As the name implies, the role of a ‘health coach’ is much broader than a dietitian or nutritionist. Their training usually involves behavior change strategies that apply to any number of health challenges. This can be diet but also exercise, smoking, stress management, etc. They are a supportive mentor for whatever health goals you are trying to reach. Some RDs also become health coaches.


Health coaches can have any level of education, including zero. It is not a protected title and it is not a government regulated profession. Of course, they have a passion for helping people, and the vast majority have at least some formal training. Some even have master’s degrees. The point is, their qualifications are not guaranteed, and you need to assess each individual coach yourself.



If you meet a health coach that you are excited to work with, ask about their qualifications:


What is their training?

  • Do they focus on fitness, nutrition, mental health, etc? Is their training relevant to the issues you want to tackle?

  • They may have a previous career or degree that complements their health coach training.

How long ago did they train?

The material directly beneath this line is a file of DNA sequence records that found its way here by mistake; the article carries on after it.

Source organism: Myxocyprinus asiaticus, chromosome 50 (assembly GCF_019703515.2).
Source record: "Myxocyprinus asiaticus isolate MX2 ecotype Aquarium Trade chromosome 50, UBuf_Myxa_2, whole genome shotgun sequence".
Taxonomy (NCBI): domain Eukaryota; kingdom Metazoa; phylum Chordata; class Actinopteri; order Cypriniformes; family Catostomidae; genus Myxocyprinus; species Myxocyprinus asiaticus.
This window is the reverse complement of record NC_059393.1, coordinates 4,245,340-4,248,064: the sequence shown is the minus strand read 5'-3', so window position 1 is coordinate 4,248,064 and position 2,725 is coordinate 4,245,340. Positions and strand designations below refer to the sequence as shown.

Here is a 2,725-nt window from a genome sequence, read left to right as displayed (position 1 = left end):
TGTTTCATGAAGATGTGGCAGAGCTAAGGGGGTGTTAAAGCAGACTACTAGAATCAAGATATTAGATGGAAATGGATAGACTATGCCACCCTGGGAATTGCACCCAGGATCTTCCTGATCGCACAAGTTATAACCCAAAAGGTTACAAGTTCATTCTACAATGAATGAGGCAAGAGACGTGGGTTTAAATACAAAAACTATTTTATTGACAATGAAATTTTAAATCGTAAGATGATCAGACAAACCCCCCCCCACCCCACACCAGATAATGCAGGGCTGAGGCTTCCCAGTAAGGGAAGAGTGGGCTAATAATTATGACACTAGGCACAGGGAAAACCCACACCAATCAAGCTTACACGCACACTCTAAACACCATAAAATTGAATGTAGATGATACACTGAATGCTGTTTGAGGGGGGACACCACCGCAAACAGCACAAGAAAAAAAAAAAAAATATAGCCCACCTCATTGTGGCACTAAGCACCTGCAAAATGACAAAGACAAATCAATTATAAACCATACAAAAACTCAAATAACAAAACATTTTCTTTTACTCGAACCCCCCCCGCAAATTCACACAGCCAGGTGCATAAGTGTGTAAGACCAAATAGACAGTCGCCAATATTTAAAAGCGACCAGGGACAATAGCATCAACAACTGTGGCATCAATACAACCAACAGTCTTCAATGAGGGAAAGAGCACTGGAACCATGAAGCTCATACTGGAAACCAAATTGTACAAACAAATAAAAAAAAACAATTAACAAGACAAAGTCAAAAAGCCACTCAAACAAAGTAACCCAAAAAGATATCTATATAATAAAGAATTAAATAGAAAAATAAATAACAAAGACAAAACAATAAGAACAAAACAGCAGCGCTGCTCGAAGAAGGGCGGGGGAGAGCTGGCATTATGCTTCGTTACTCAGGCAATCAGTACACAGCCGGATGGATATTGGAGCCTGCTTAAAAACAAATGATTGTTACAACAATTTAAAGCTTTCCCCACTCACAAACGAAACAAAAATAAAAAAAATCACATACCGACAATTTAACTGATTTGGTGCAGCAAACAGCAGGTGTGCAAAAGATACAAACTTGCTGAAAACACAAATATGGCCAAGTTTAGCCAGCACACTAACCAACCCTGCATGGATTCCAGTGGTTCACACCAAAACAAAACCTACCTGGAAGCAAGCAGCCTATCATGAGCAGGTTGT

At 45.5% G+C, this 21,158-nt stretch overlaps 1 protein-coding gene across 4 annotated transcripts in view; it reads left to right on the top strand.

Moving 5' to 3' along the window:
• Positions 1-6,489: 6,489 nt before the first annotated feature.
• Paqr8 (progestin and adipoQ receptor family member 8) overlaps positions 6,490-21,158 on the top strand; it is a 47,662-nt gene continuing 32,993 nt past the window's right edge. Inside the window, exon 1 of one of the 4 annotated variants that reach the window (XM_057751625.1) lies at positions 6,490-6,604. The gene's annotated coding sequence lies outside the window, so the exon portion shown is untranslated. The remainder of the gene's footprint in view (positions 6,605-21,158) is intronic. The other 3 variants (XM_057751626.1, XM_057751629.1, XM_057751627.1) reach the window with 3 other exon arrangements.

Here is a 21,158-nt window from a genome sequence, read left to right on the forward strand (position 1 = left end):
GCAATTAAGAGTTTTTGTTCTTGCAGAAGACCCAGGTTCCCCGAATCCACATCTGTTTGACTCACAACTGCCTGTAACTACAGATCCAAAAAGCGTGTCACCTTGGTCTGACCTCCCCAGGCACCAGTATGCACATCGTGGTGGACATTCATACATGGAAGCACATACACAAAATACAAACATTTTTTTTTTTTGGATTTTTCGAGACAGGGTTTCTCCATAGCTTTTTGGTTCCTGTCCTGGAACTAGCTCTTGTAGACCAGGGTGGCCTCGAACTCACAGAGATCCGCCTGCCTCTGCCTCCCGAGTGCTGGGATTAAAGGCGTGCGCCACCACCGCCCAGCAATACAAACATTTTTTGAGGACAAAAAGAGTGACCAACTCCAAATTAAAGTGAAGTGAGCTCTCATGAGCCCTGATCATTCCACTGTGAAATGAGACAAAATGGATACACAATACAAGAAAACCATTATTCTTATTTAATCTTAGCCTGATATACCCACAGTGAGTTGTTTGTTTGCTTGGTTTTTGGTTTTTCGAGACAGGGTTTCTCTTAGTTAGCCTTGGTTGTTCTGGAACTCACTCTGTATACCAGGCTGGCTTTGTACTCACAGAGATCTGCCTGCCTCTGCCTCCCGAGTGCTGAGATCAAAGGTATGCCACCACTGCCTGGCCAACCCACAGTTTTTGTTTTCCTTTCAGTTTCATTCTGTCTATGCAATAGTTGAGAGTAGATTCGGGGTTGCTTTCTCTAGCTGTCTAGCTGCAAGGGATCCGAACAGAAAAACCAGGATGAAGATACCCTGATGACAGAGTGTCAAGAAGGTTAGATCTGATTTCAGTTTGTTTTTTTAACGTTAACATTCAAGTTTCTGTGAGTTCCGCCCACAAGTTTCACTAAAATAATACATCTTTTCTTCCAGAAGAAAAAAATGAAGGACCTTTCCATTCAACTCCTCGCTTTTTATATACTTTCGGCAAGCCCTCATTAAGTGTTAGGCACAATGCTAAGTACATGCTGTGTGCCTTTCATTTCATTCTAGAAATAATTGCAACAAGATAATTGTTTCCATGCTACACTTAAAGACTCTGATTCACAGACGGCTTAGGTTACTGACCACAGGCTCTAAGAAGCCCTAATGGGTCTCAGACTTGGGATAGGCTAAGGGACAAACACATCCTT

• If they took a 6 month diploma 10 years ago, ask how they keep up to date with current research & best practices. Research is always evolving.

Are they certified by the Health Coach Alliance (Canada) or the National Consortium for Credentialing Health & Wellness Coaches (U.S.)

  • It isn’t mandatory that they are, but it helps confirm they've met basic competency.

Do they sell products?

  • Assess their motives and priorities if they try to sell you something other than their services.

Do they make promises that sound too good to be true?

  • Health coaches are not held accountable for claims they make like registered dietitians or nutritionists. If they promise you’ll lose X amount of pounds or that they’ll change your life in 4 weeks proceed with caution.


Health coaches can be a great addition to your healthcare team. Unfortunately, as a new field its regulation has not caught up with the industry. It should not be the public's job to decide if a health practitioner is qualified or not. Whether you’re seeing a doctor or a health coach, professional health advice should always be reliable.


If a health coach preaches something that is BS, they may get bad press and Google reviews, but nobody can tell them to stop. If they are charismatic and people trust them, not much can be done to prevent them from spreading misinformation.

That is because the PRACTICE of nutrition counseling is not legally protected (with the exception of some states). Anyone can do it. That is why it's important to have standards for any title that implies someone is an expert. In the meantime, come armed with questions for anyone unregulated you're considering working with.



In the end we are all your cheerleaders. Dietitians, nutritionists and health coaches are all out there helping people improve their quality of life. The important thing is that you trust and feel comfortable with the individual. I wish you the best of luck in finding your support team, whatever credentials they may have!